Tangled Autumn

Tangled Autumn

by Betty Neels

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Tangled Autumn by Betty Neels

She wanted a complete break

Sappha Devenish jumped at the chance of a job in Scotland after her romance with Andrew went wrong.

The change in scenery took Sappha's mind off her heartbreak, and the presence of the often infuriating but very attractive Dr. van Duyren was also a nice distraction….

But with Andrew's unexpected return, Sappha found herself entangled in the past once more!

Product Details

ISBN-13: 9781459239678
Publisher: Harlequin
Publication date: 04/16/2012
Format: NOOK Book
Sales rank: 245,761
File size: 919 KB

About the Author

Romance readers around the world were sad to note the passing of Betty Neels in June 2001.Her career spanned thirty years, and she continued to write into her ninetieth year.To her millions of fans, Betty epitomized the romance writer.Betty’s first book, Sister Peters in Amsterdam,was published in 1969, and she eventually completed 134 books.Her novels offer a reassuring warmth that was very much a part of her own personality.Her spirit and genuine talent live on in all her stories.

Read an Excerpt

The rain fell, soundless and gentle, veiling the dimming heather and all the rusts and reds and brown of the autumn countryside, and almost blotting out the distant mountains while it in no way detracted from their beauty. This view was not, however, shared by Miss Sappha Devenish, sitting behind the wheel of her red Mini. She had been halfway up a moderately steep hill when the little car had coughed, spluttered, hesitated and then continued its climb, only to come to a halt again. The road was a narrow one, the Mini had stopped squarely on its crown, and its driver, calculating her chances of steering it into the side, decided against it. The country was fairly open ahead of her—anyone coming down the hill would see her in ample time to pull up, and anything climbing behind her would be, of necessity, travelling slowly. Besides, she had no mind to ruin her expensive suit and still more expensive shoes—someone would be bound to pass one way or the other, sooner or later. It seemed as though it would be later, she had been watching the rain for more than an hour, and now turned to study the map on the seat beside her.

She had left the main road at Torridon and had passed through Inver Alligin, which according to her reckoning meant that she was a bare five miles from her destination. She glanced at her watch—it was already four o'clock, and her thoughts dwelt longingly on tea, though it was her own fault that she wasn't going to get it. She should have filled up at that last petrol station, but she had been in a hurry to arrive at her journey's end and she had thought that she could just do it. Foolish, and all the more so after her well-planned, effortless two-day trip from London—almost six hundred miles. Well, she had wanted to get as far away from Andrew as possible—the hospital too; it looked as though she had achieved her purpose, for the countryside she was now in was indeed far away.

She had jumped at the chance her uncle had offered her to go as nurse to a patient of his staying in this remote district of the Western Highlands, but now, suddenly, she wondered if she had been wise. Viewed from faraway London, and with the bitter aftertaste of her break-up with Andrew still to be borne, it had seemed a splendid idea, but now, surrounded by distant mountains and an unfamiliar countryside made sombre by the rain, she wasn't so sure. She stared glumly out of the car's windows, beset by the feeling that she shouldn't have come; a feeling that was heightened by the nagging suspicion that she would probably be homesick for the ward she had left behind her at Greggs'.

She had been Sister of Women's Surgical for only a year—she had been a fool to give it up; any other girl, less soft and silly than herself, would have put a bold face on things and stuck it out. She sighed, aware that however reasonable this argument sounded, she would remain soft and silly, although in the last few weeks she had succeeded in acquiring a cool impersonal shell to cover it. She interrupted her thoughts to consider the sound of a car coming up the hill, travelling rather faster than she thought either possible or wise. She turned in her seat and craned her neck to peer out of the rain-washed rear window. It was a Land Rover, coming towards her with a fine burst of speed which took no account of the possibility of there being other traffic. It came to a halt only a foot or so from her rear wheels and its driver did not immediately get out; when he did, his movements were irritatingly unhurried. He was a very tall man with broad shoulders, wearing, she observed, a shabby duffle coat and corduroy trousers stuffed into rubber boots—a farmer, she decided, then felt uncertain of this as he approached and she was able to take stock of him, for he didn't look like a farmer at all, not with that dark fierce face, haughty and hawk-nosed above a straight mouth; dark hair brushed back from a wide forehead and a pair of winged eyebrows, so arched and thick that they gave him the look of a satyr.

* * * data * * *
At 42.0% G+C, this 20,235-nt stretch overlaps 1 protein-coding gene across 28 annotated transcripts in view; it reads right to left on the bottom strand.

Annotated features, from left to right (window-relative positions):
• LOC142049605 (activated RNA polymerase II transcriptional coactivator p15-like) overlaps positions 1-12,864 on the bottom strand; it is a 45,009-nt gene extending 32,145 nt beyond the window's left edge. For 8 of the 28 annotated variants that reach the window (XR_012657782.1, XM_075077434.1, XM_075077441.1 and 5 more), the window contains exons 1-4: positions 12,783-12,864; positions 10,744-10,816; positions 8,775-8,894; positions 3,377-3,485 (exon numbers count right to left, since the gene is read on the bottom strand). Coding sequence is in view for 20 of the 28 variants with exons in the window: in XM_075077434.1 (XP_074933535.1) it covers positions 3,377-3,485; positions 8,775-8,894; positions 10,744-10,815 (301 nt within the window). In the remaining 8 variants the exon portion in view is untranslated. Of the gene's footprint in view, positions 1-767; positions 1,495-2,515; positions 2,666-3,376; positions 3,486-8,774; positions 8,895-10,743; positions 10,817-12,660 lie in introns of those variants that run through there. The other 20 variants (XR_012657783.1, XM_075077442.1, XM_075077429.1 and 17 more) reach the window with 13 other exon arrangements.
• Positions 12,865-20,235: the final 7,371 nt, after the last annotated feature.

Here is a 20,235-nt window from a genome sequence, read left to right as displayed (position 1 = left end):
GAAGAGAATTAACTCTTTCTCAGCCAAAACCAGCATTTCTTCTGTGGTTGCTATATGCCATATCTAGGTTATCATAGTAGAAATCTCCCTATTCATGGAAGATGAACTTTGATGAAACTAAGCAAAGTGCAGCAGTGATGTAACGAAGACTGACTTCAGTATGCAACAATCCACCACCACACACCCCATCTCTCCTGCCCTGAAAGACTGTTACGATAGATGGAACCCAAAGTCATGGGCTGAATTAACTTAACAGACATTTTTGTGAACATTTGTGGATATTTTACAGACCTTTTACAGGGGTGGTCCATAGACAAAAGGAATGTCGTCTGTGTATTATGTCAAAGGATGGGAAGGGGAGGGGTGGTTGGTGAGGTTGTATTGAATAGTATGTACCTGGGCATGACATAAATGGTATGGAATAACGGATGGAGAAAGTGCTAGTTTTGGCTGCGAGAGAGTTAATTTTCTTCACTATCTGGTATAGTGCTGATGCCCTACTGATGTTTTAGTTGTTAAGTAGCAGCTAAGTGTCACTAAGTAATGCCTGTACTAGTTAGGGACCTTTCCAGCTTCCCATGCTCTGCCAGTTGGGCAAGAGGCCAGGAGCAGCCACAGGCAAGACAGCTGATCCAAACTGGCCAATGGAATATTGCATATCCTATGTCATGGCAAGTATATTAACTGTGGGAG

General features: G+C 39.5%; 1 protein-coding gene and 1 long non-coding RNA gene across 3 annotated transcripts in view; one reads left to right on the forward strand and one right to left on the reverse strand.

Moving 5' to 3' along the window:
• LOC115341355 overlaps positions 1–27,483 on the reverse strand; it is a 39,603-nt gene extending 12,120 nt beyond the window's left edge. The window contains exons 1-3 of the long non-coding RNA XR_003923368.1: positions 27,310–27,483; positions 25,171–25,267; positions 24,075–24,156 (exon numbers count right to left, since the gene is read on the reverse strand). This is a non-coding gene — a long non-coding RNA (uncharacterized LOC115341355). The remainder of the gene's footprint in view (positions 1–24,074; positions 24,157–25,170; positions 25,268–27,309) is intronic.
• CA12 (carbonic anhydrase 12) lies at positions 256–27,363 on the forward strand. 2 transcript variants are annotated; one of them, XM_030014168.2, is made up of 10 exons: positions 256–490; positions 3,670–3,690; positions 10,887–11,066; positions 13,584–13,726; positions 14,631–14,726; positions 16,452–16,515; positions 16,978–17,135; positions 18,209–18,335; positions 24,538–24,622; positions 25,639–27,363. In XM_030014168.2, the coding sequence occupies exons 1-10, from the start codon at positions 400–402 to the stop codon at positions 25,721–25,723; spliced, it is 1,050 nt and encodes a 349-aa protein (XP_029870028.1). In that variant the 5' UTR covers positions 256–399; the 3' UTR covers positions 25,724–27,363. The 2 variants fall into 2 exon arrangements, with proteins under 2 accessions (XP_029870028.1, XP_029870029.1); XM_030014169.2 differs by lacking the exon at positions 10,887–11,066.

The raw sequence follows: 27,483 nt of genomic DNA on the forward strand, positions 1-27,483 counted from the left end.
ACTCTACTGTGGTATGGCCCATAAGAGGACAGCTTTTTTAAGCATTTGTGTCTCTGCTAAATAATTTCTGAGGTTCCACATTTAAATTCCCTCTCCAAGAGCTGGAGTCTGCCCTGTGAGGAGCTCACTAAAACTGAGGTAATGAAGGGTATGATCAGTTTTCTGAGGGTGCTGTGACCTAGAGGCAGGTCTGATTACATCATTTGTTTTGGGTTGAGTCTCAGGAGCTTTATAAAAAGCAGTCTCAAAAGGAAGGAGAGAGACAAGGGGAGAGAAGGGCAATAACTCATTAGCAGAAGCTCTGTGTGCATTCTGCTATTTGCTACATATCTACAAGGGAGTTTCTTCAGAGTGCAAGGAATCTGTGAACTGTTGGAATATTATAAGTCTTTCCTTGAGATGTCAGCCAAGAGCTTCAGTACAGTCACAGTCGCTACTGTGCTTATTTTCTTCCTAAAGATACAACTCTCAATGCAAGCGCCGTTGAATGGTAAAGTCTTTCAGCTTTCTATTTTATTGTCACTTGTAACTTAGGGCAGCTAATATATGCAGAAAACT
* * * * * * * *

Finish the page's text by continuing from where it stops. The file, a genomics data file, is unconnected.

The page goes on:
She wound down the window, feeling nervous and just a little silly—justifiably so, as it turned out, for he said without preamble:

'Of all the fool places to stop—I might have known it was a woman.' He had a deep voice with the hint of an accent and he spoke without haste and apparently without temper, which for some reason caused her own to rise.

'I'm out of petrol!' she snapped, and could have bitten out her tongue the next instant, for he said at once:

'Naturally.' His dark eyes studied her person in leisurely fashion. 'A stranger, of course—no one in these parts travels without a spare can, let alone allows the tank to run dry. You could have got to the side of the road, though.'

Sappha lifted her chin. Even though she was aware that she had been careless, she didn't much care for the way he was pointing the fact out to her.

'It's raining,' her glance went involuntarily to her shoes—hardly made for a muddy road in the more remote parts of the Scottish Highlands. His gaze followed hers and his rather stern mouth curved for an instant. He said with perfunctory kindness:

'I don't suppose that you realised that tweeds'—his gaze flickered over her beautifully cut suit, obviously he didn't mean that kind of tweed—'and thick boots are—er—more suitable at this time of year.' He gave her an enquiring look. 'But perhaps you're only passing through? If you are, I should warn you that the road ends at Dialach.'

She stared at him, her brown eyes smouldering. 'I know—I have a map. I'm going to Dialach.'

He received this sparse information with an expressionless face, although she was aware of the glint in his eye as he straightened up, saying: 'In that case, I'll put some petrol in your tank—unless you would like a tow?'

Sappha felt the stirrings of temper again and quelled them. After all, he was being helpful even though he appeared to find it tiresome.